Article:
Critiquing Cato’s Alan Reynolds Views on Tax Rates and Growth

I recently critiqued Larry Kudlow. One thing I didn’t really make much of a note about was his citing Alan Reynolds of Cato. Reynolds has since responded – his letter is posted here. But the post Reynolds wrote covers other ground as well and I was interested in a few things he wrote.

Here’s one thing where I (and it seems to me the facts) would disagree with Reynolds

The economy was in recession almost as often as not in those days – in 1953-54, 1957-58 and 1960. John F. Kennedy, Bower rightly noted, campaigned on slashing [Republican] tax rates to get the economy moving again. When tax rates were finally cut in 1964, it worked (as always).

A recent post (to which I’ve since linked several times) shows the real GDP per capita growth rates and change in the rate of taxes as a percent of personal income for presidents beginning with Ike. JFK’s administration (from 1960 to 1963) produced the second fastest growth rate since the end of WW2. (Truman isn’t shown in that graph, but Truman didn’t exactly produce growth.) Faster than Clinton (#2) or Reagan (very close #3), and some distance behind LBJ. Now, perhaps one can argue that LBJ produced faster growth than JFK because of the cuts in marginal rates in 1964, but then why was growth so fast under JFK? Bear in mind, the top individual marginal rate was 91% at the time.

Another place I’m not sure Reynolds has the facts right is here:

The two parties switched sides recently, with Republicans adopting JFK’s approach by cutting the most destructive tax rates in 1981-86, and Democrats sounding and acting more like Ike since 1993.

The recent post of mine I referenced above has two graphs. One shows economic growth, and but the second one, which is worth a look at this point, shows the share of income that gets paid in taxes. As I keep stating, there are two ways to raise (or lower) taxes. One is to raise (or lower) tax rates. The other is to increase (or decrease) enforcement and how stringently the IRS interprets tax law. Every single one of the Dem administrations in the sample raised the share of people’s income paid in taxes (LBJ included), and every single one of the Rep administrations in the sample (Ike included) reduced it.

Finally, I would note this paragraph by Reynolds as well:

The Eisenhower-Nixon years defined the phrase “fiscal conservative.” If Democrats spent too much, a “fiscal conservative” would regard it as his duty to do the honorable thing and raise tax rates as much and as often as required, if only to protect the military budget.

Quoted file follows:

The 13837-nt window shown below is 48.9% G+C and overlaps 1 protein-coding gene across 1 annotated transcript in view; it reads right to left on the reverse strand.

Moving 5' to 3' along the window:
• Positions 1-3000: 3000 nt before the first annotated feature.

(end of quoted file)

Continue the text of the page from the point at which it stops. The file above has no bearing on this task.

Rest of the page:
I would think, and perhaps I’m wrong but I suspect Ike and Nixon were defined as fiscal conservatives because they paid down debt, something no Republican president has done since Ford was in office, and something every Dem president has done since Truman took office.

I also note… does it make sense for one side to criticize the other for spending too much if the other side is paying down debt and producing faster economic growth rates? The only way I can see that being OK is if one either doesn’t know the facts about economic growth and debt, or one doesn’t like the other things that were a part of the platform (and perhaps which helped achieve the results), such as the focus on the little guy.

Also, Nixon may have raised capital gains rates, but he lowered the top marginal rate on individuals. (LBJ left him with a 77% rate in 1969… by 1971 it was down to 70%.) I also note… Ike didn’t touch cap gains rates, but he lowered individual income tax rates. Not much, but he lowered them. When he took office, the bottom marginal rate was 22.2% and the top marginal rate was 92%; a year later these rates were 20% and 91%, respectively.

Frankly, I think the Cato blog is one of the better ones on the right side of the blogosphere, and it will be on our new blogroll when we’ve gotten it up. (Poor Dan has had all the work dumped on him.) As an organization, Cato is often quite willing to accept what the data says, even if it shows that a formerly admired character has stepped off the reservation. Now and then they (Cato) even dust off a few of the more obvious failings by St. Ronald the Reagan. But it seems to me that they aren’t willing to accept that the data simply doesn’t show what they so badly want it show about tax rates and economic growth rates. And its a pity… because there is some truth to what they say about tax rates. But that truth, just like the one adhered to by the far left, seems to be a boundary condition. They could do a lot of good if they noticed what happens, what really happens in the vast middle.

Update… minor changes for clarity made to the last paragraph.